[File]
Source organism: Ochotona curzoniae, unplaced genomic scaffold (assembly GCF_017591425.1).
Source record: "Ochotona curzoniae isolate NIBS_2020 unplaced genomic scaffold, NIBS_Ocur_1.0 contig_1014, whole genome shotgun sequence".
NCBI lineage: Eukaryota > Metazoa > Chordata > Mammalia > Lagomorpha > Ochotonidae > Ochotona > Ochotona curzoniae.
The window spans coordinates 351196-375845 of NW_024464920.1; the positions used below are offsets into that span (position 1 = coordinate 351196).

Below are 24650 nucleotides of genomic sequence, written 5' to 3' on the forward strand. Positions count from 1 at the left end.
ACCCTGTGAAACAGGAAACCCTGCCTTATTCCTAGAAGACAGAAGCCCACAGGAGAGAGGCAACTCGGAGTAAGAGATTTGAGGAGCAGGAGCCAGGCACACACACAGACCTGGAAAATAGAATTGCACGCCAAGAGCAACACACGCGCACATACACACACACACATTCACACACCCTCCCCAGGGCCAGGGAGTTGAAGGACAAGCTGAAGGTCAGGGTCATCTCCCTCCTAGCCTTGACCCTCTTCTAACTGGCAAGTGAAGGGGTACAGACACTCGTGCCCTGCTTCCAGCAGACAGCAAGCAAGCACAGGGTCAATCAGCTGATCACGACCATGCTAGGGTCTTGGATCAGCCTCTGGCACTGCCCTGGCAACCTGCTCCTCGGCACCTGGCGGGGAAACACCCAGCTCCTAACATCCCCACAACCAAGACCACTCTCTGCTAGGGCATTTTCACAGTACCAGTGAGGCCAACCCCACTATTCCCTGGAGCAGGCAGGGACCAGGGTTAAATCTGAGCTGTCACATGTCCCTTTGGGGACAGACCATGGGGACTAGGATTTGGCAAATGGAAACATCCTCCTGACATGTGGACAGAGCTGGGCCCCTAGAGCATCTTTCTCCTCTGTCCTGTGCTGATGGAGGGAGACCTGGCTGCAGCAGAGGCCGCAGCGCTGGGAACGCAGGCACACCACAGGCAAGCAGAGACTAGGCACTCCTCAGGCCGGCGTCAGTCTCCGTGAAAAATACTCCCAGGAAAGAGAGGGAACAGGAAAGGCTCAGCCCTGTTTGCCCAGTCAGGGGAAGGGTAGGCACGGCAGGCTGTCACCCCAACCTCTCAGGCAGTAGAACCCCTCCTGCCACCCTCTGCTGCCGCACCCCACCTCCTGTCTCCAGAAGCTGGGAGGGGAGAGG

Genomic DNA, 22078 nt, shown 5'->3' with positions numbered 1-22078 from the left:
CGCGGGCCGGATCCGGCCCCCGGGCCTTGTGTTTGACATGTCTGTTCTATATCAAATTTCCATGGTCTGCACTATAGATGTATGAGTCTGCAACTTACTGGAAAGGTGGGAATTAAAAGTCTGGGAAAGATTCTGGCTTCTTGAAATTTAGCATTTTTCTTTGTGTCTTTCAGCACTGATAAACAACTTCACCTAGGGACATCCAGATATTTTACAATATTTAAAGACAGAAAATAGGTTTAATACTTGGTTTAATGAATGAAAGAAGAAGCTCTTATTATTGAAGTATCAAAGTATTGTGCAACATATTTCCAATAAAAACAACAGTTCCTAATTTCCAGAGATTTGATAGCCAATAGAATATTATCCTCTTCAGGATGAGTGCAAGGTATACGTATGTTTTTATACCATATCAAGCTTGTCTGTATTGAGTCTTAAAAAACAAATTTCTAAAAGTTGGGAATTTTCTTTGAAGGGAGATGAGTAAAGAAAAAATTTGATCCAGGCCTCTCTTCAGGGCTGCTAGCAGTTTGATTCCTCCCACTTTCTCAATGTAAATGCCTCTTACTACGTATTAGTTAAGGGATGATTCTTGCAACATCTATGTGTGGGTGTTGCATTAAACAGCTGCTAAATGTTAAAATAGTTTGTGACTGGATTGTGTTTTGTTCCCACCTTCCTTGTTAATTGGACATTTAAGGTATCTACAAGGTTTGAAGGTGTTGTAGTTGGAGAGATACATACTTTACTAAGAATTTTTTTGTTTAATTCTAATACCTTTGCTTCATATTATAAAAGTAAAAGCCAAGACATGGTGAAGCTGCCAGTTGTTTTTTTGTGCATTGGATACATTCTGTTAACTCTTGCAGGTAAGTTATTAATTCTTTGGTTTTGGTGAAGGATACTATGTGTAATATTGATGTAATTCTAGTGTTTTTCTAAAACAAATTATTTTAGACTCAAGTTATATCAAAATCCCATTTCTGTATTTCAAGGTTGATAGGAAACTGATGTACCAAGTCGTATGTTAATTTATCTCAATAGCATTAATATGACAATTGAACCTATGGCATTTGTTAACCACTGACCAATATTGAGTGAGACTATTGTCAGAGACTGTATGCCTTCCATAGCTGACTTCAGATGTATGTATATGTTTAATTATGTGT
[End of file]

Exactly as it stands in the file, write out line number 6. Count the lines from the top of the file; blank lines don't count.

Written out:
ACCCTGTGAAACAGGAAACCCTGCCTTATTCCTAGAAGACAGAAGCCCACAGGAGAGAGGCAACTCGGAGTAAGAGATTTGAGGAGCAGGAGCCAGGCACACACACAGACCTGGAAAATAGAATTGCACGCCAAGAGCAACACACGCGCACATACACACACACACATTCACACACCCTCCCCAGGGCCAGGGAGTTGAAGGACAAGCTGAAGGTCAGGGTCATCTCCCTCCTAGCCTTGACCCTCTTCTAACTGGCAAGTGAAGGGGTACAGACACTCGTGCCCTGCTTCCAGCAGACAGCAAGCAAGCACAGGGTCAATCAGCTGATCACGACCATGCTAGGGTCTTGGATCAGCCTCTGGCACTGCCCTGGCAACCTGCTCCTCGGCACCTGGCGGGGAAACACCCAGCTCCTAACATCCCCACAACCAAGACCACTCTCTGCTAGGGCATTTTCACAGTACCAGTGAGGCCAACCCCACTATTCCCTGGAGCAGGCAGGGACCAGGGTTAAATCTGAGCTGTCACATGTCCCTTTGGGGACAGACCATGGGGACTAGGATTTGGCAAATGGAAACATCCTCCTGACATGTGGACAGAGCTGGGCCCCTAGAGCATCTTTCTCCTCTGTCCTGTGCTGATGGAGGGAGACCTGGCTGCAGCAGAGGCCGCAGCGCTGGGAACGCAGGCACACCACAGGCAAGCAGAGACTAGGCACTCCTCAGGCCGGCGTCAGTCTCCGTGAAAAATACTCCCAGGAAAGAGAGGGAACAGGAAAGGCTCAGCCCTGTTTGCCCAGTCAGGGGAAGGGTAGGCACGGCAGGCTGTCACCCCAACCTCTCAGGCAGTAGAACCCCTCCTGCCACCCTCTGCTGCCGCACCCCACCTCCTGTCTCCAGAAGCTGGGAGGGGAGAGG